FAU researchers discover a method for preventing limescale
Disorganization solves problems with limescale
From cloudy glasses to deposits in dishwashers – limescale is a ubiquitous problem. An international research collaboration led by two researchers at FAU has now investigated which substances could be added to dishwasher detergent to prevent the build-up of limescale. Knowledge about the mechanisms involved can be used to develop more sustainable ingredients. The results have been published in the journal Angewandte Chemie.
Limescale crystals that occur before limescale, such as the milky film that remains on glasses, form when water dries and leaves a solid residue behind. Phosphates are added to dishwasher powder to tackle this problem and prevent these deposits in dishwashers. However, phosphates are also fertilizers and are transported sooner or later to rivers and oceans via the waste water. There, the phosphates make the water rich in nutrients. This allows certain types of algae to reproduce too quickly, leading to an unwanted algae plague, which can in turn lead to other organisms and plants dying en masse.
In order to abstain from using phosphates in future, the researchers from FAU led by Priv. Doz. Dr. Stephan E. Wolf, Chair of Glass and Ceramics, and Prof. Dr. Dork Zahn, Professorship of Theoretical Chemistry, have investigated how phosphates and other common ingredients prevent residues. They have discovered various mechanisms. They were able to demonstrate how exactly the complex mechanisms work and how they perfectly complement each other. Their work led to a suggestion for a substance that functions very similarly to phosphate, but which seems to be more environmentally friendly. The substance interferes with the deposits, making them more disorganized and preventing organized crystals forming stable packages with calcium and carbonate ions. This either prevents deposits altogether or makes them easier to dissolve due to their disorganized structure.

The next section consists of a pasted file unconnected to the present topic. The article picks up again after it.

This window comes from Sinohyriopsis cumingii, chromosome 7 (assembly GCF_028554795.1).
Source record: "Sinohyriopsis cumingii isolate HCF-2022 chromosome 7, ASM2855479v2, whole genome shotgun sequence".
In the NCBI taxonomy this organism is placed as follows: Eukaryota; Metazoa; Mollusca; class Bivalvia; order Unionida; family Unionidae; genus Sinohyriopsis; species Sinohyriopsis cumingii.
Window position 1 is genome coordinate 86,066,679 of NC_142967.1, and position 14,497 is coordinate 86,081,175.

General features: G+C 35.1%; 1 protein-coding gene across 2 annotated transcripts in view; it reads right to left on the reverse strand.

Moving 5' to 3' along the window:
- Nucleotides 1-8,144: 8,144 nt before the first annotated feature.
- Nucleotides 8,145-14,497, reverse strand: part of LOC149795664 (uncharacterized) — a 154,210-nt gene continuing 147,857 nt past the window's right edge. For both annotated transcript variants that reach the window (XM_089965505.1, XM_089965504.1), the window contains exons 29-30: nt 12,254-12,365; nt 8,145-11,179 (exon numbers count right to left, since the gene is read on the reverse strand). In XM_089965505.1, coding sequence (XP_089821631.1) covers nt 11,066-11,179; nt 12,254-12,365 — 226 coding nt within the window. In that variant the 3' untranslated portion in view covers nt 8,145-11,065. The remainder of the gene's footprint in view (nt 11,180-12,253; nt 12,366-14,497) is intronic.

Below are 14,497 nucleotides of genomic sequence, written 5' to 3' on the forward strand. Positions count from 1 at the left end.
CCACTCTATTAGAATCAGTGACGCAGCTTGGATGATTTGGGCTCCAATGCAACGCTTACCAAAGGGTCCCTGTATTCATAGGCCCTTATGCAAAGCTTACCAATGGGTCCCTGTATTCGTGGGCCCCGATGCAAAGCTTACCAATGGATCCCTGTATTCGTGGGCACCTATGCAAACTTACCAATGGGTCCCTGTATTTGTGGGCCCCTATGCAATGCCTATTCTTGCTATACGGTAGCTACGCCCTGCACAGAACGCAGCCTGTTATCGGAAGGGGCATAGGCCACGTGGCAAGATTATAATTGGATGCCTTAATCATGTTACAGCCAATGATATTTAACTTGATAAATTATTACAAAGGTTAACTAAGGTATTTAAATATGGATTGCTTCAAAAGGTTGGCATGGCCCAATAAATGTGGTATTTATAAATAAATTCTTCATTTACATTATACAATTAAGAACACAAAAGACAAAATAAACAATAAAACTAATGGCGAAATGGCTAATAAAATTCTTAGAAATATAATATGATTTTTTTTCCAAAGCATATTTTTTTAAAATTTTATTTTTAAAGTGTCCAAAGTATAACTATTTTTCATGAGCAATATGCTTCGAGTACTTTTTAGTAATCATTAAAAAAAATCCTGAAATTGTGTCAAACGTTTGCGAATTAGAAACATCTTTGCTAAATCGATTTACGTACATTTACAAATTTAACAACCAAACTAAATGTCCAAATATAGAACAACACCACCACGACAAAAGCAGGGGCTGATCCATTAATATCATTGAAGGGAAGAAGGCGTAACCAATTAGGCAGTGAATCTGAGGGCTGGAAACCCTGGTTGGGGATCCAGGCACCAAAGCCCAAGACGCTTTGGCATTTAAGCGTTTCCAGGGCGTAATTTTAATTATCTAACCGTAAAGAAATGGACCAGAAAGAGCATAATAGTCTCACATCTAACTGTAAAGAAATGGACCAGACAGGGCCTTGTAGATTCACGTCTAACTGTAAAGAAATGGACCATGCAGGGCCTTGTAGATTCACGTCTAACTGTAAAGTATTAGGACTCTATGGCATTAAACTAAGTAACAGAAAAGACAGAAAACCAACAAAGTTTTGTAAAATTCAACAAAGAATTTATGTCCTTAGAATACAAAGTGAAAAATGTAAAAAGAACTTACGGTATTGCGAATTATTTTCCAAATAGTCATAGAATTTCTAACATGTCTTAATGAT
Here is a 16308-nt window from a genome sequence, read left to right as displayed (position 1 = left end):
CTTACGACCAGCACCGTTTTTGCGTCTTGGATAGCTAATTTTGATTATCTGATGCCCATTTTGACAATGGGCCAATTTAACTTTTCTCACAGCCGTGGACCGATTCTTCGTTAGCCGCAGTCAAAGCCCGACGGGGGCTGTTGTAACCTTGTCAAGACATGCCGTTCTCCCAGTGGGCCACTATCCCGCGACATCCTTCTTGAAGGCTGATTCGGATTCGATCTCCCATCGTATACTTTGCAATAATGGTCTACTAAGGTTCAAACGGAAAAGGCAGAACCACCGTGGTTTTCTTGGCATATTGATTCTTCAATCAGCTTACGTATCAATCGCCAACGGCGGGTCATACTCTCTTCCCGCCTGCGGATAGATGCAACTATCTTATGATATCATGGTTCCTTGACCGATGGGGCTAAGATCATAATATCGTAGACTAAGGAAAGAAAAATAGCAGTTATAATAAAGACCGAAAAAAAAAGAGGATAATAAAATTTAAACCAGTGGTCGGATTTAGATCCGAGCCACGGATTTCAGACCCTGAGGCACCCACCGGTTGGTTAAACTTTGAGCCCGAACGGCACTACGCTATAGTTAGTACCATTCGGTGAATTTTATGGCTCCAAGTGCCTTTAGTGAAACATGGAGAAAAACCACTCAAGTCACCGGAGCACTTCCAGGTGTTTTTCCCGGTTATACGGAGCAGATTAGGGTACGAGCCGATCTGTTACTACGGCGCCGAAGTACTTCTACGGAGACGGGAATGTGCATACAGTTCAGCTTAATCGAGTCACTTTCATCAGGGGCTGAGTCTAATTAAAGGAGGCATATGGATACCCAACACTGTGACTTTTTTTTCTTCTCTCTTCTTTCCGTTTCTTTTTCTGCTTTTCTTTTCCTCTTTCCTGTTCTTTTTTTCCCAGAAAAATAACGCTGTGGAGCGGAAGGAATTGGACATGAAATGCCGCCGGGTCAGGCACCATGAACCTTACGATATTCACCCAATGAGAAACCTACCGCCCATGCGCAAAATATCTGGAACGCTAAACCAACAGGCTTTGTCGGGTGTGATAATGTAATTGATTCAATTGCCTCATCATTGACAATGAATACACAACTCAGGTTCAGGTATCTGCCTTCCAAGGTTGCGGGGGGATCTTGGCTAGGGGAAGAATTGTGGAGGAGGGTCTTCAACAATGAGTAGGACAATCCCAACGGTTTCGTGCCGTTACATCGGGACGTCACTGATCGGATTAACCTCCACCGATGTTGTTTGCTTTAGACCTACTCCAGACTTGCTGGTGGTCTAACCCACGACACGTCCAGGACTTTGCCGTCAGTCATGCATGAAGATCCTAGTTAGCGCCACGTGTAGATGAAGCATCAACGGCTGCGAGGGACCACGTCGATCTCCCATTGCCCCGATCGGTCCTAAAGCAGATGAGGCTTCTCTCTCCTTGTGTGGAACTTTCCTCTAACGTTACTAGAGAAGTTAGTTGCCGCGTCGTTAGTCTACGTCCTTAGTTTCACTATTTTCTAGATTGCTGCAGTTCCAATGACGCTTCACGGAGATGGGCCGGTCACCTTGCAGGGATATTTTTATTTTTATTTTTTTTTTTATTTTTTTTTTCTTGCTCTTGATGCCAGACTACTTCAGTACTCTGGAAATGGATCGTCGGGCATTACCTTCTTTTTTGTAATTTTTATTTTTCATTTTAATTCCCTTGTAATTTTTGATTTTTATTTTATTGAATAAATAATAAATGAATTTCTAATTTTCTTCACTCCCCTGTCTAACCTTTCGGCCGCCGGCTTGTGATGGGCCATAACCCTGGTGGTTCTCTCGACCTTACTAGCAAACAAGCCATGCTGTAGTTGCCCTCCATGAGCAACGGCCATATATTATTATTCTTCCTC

The team was not only able to determine which mechanisms prevent limescale deposits, but also gain new insights into how lime is formed. “We discovered that the process behind forming lime is much more complex than we imagined,” explains Prof. Dr. Dirk Zahn. The new insights also help us understand the effect organisms have on lime production in nature. Crustaceans, for example, have to be able to control lime production to form their shells and ensure their survival. “Especially in view of climate change, we must understand what is particularly detrimental to lime-secreting organisms such as corals, shells and marine gastropods if we are to protect them sufficiently,” says Dr. Stephan E. Wolf.
In addition to the teams led by Priv.-Doz. Dr. Stephan E. Wolf and Prof. Dr. Dirk Zahn, researchers from the Technion-Israel Institute of Technology, the Jülich Center for Neutron Science and the company Procter & Gamble were involved in the project.